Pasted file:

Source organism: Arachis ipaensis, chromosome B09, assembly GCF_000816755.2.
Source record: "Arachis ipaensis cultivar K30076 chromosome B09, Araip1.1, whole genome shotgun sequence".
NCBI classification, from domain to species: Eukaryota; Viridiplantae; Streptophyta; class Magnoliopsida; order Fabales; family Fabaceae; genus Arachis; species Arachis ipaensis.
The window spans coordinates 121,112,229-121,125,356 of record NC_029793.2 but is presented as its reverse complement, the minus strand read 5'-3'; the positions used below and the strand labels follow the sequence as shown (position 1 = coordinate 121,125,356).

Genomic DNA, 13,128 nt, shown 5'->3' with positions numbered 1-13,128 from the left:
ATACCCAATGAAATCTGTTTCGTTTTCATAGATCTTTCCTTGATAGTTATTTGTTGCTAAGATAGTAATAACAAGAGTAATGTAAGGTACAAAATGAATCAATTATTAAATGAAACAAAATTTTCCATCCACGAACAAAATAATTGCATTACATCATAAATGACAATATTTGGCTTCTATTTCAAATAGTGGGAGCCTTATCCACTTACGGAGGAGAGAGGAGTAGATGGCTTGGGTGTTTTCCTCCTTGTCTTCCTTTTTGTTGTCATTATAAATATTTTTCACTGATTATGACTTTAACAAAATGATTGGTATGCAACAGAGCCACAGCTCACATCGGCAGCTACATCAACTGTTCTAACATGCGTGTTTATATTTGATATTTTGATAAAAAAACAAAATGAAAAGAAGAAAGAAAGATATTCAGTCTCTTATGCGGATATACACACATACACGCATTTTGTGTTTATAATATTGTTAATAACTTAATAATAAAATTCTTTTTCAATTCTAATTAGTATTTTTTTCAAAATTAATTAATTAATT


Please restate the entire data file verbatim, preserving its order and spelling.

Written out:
Source organism: Arachis ipaensis, chromosome B09, assembly GCF_000816755.2.
Source record: "Arachis ipaensis cultivar K30076 chromosome B09, Araip1.1, whole genome shotgun sequence".
NCBI classification, from domain to species: Eukaryota; Viridiplantae; Streptophyta; class Magnoliopsida; order Fabales; family Fabaceae; genus Arachis; species Arachis ipaensis.
The window spans coordinates 121,112,229-121,125,356 of record NC_029793.2 but is presented as its reverse complement, the minus strand read 5'-3'; the positions used below and the strand labels follow the sequence as shown (position 1 = coordinate 121,125,356).

Genomic DNA, 13,128 nt, shown 5'->3' with positions numbered 1-13,128 from the left:
ATACCCAATGAAATCTGTTTCGTTTTCATAGATCTTTCCTTGATAGTTATTTGTTGCTAAGATAGTAATAACAAGAGTAATGTAAGGTACAAAATGAATCAATTATTAAATGAAACAAAATTTTCCATCCACGAACAAAATAATTGCATTACATCATAAATGACAATATTTGGCTTCTATTTCAAATAGTGGGAGCCTTATCCACTTACGGAGGAGAGAGGAGTAGATGGCTTGGGTGTTTTCCTCCTTGTCTTCCTTTTTGTTGTCATTATAAATATTTTTCACTGATTATGACTTTAACAAAATGATTGGTATGCAACAGAGCCACAGCTCACATCGGCAGCTACATCAACTGTTCTAACATGCGTGTTTATATTTGATATTTTGATAAAAAAACAAAATGAAAAGAAGAAAGAAAGATATTCAGTCTCTTATGCGGATATACACACATACACGCATTTTGTGTTTATAATATTGTTAATAACTTAATAATAAAATTCTTTTTCAATTCTAATTAGTATTTTTTTCAAAATTAATTAATTAATT